Geo-caching = Survival caching?

Discussion in 'General Survival and Preparedness' started by natshare, Jun 12, 2016.


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  1. natshare

    natshare Monkey+

    Saw this Kindle book being offered for free, today, at Amazon....and it got me to thinking (always dangerous!).

    Geo-caching is a hobby started by enthusiasts, who will use a combination of GPS coordinates and visual clues, to steer others toward a cache of "treasures" (usually knickknacks or something fun to find), who are then supposed to add something (or trade for what's in there), and update the geo-cache with the fact that they found it, and added to or traded for what was in there, after hiding it back in the same location.

    Sort of the same skill set you're probably going to want to have (without sharing the location of course! LOL), to cache survival items you might need, in case you need to bug out.

    I haven't had a chance to read the book yet (since I just got it myself), but thought I'd drop the link here, in case anyone else wants to check it out. No idea how long the free price will last, so if anyone missed out on that, and still wants it, PM me, and I'll try to convert it to something you can utilize.

    Also, for those not in the know, you can download and install any number of free programs for your PC, or apps for your smart phone or tablet, to read Kindle books.

    Amazon.com: Geocaching: A Geocaching Guide for Newbies in 2016 eBook: Leo Doran: Kindle Store
     
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  2. Oltymer

    Oltymer Monkey+

    Map, compass, and landmarks are good, GPS is bad...
     
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  3. Motomom34

    Motomom34 Moderator Moderator Site Supporter++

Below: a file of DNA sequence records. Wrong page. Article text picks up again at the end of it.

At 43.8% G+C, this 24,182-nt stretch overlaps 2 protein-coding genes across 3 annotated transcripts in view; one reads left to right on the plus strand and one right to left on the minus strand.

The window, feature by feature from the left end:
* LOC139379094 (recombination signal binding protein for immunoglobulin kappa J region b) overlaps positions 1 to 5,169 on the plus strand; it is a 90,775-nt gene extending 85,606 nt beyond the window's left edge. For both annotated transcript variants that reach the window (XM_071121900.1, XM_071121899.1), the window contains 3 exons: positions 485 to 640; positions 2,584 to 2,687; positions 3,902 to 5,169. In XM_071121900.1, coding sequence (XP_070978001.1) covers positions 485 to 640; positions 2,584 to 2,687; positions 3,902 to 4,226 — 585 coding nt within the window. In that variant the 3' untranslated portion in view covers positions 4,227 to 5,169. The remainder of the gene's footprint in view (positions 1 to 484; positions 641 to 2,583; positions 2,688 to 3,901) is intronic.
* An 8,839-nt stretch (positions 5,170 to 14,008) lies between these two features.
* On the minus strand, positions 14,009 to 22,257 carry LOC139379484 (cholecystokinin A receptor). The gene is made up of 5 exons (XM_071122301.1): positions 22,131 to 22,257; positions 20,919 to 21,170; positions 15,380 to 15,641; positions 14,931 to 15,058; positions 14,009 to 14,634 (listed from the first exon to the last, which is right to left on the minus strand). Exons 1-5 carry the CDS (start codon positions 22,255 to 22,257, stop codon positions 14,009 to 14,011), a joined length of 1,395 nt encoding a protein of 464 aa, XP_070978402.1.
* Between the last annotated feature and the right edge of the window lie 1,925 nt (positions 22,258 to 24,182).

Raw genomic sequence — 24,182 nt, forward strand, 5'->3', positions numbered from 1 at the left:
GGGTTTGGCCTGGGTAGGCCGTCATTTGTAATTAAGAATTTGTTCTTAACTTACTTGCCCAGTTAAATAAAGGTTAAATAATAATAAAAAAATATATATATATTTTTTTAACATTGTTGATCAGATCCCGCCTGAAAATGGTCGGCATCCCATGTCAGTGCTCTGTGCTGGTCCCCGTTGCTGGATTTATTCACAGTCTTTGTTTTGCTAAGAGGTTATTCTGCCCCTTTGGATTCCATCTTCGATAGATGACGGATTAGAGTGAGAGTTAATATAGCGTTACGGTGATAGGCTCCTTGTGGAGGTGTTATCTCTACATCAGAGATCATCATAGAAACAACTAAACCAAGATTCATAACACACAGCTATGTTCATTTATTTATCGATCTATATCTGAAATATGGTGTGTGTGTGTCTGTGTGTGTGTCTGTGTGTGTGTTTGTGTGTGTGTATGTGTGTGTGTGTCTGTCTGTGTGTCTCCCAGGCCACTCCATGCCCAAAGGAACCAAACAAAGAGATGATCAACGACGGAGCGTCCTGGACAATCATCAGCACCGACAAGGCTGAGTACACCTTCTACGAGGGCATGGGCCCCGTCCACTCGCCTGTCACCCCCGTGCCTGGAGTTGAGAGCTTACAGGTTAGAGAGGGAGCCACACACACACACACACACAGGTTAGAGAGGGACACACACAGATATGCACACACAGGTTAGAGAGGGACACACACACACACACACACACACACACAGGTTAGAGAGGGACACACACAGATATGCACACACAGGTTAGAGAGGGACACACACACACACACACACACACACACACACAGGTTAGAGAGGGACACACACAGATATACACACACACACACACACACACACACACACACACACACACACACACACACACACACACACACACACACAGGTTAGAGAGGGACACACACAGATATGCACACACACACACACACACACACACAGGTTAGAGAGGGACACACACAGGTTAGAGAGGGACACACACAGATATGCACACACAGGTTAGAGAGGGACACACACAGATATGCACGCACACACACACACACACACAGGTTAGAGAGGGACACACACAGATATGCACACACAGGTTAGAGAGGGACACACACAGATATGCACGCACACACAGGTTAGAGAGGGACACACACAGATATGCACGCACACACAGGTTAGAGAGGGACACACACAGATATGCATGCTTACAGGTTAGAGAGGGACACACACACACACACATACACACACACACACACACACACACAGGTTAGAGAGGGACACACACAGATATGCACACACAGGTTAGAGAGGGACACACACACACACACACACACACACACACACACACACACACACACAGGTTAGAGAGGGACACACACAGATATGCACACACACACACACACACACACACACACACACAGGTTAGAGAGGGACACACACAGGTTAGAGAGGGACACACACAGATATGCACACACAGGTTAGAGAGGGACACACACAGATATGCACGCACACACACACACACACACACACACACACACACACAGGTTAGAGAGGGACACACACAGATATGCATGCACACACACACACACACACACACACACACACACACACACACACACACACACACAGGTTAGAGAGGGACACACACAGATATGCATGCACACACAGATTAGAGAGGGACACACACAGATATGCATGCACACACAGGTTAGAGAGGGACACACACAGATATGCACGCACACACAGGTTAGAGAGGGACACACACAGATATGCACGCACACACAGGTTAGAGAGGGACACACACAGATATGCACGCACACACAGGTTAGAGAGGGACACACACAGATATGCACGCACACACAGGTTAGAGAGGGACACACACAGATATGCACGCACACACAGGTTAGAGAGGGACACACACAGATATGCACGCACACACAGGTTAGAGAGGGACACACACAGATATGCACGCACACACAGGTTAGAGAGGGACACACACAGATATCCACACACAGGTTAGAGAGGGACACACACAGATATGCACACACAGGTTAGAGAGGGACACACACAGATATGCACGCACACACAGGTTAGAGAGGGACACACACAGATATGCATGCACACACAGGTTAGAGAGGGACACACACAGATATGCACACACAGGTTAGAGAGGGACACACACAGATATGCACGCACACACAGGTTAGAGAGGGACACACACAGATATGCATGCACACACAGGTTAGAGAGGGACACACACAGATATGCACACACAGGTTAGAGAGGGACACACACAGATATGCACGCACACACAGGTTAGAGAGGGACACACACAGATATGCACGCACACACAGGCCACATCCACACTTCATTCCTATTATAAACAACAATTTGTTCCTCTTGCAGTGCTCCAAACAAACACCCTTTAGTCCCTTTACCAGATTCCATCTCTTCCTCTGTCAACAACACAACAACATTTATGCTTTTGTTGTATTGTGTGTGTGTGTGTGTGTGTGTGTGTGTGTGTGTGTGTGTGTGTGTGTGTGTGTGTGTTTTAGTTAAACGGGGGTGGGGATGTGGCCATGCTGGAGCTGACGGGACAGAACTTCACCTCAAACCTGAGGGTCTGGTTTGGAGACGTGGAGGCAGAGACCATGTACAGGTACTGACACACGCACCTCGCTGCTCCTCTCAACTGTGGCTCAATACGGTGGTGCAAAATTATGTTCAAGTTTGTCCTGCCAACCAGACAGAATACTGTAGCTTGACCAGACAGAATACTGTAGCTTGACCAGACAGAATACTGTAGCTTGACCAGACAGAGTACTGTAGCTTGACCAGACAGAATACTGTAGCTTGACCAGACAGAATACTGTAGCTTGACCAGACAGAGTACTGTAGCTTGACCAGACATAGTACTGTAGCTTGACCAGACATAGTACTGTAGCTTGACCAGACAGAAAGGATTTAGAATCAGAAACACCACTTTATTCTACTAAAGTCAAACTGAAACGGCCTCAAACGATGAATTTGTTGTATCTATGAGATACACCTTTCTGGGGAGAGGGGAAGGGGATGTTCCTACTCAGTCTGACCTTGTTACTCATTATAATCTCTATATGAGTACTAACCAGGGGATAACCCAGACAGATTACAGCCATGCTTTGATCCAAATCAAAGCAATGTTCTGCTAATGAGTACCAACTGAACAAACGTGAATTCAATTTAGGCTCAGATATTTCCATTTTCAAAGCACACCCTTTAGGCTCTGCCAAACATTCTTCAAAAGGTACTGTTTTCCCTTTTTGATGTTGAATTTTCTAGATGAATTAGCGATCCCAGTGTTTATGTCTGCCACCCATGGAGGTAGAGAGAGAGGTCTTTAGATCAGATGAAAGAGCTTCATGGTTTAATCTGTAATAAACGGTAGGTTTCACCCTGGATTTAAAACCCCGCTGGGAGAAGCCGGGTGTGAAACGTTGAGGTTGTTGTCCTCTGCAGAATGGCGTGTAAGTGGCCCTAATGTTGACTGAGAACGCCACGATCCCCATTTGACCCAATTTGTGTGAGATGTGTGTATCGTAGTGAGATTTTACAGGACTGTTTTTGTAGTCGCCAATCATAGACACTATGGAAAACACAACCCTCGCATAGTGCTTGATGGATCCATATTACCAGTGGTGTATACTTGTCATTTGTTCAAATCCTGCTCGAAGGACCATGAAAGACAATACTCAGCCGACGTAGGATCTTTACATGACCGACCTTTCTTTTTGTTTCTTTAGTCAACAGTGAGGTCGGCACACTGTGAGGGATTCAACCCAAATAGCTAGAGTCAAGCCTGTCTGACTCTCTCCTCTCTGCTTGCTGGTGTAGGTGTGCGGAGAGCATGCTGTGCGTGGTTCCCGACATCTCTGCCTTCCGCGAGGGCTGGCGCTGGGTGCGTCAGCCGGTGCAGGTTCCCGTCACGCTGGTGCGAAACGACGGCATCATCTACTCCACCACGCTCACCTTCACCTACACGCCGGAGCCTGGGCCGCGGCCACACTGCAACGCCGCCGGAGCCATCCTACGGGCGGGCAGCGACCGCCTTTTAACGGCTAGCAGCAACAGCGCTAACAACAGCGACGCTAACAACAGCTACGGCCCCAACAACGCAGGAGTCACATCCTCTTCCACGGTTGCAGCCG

My kids have tried geo-caching. Lots of people do it. Some of the stuff gets stolen or destroyed. It is a modern techno treasure hunt IMO. The one I had a huge issue with was the cache that was left in the National cemetery. I believe people should be going thee to pay their respects, not hunting treasure.
     
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  4. natshare

    natshare Monkey+

    Very true, @Oltymer! But the idea of caching, or geo-caching, can with with map, compass and landmarks. In fact, I'm sure there was probably something similar, long before personal GPS equipment was available. The basic premise should still be sound, regardless of which method you use to get there.
     
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  5. ghrit

    ghrit Ambulatory anachronism Administrator Founding Member

    Along with the geocaching folks, hams do it with tiny transmitters hidden by a ham in the know, and the rest of the gang go looking with some kind of receiver. There is often a reward for the successful finders. Usually a time limit and a post earch meeting at a local watering hole.

    Seems like I remember some scout sport, might have been "orienteering" that made good use of maps, compasses, and some navigational knowledge. Good fun on camping trips.
     
  6. kellory

    kellory An unemployed Jester, is nobody's fool. Banned

    We did geocashing for quite a few years with the kids. Most of the prizes are very small trinkets, or coins, tokens, ect but some have cash prizes for the first to find. Some require a boat to access, and the cemeteries have to hive permission for a cashe to be posted. (Any found without permission, are removed physically and from the database, and the poster will get barred from posting or downloading again.
    Compass and steps and paces work just fine, and there are some that can only be found with a GPS. There are also GPS location sites that the satellites use. (Special ingraved markers)that are rather interesting.
    There are a great number of cashes and in just about every park, or shopping mall. Even restaurants participate ,and allow special cashes with coupons or prizes.
    Each cashe should have a notepad, a stamp, and stamp pad, and some sort of trinket to collect. You stamp thier pad, and use thier stamp on your collection book. And keep notes for a keep sake. We still have our kit, though the kids lost interest about the time of the other sex and cars, and such.
     
    natshare likes this.
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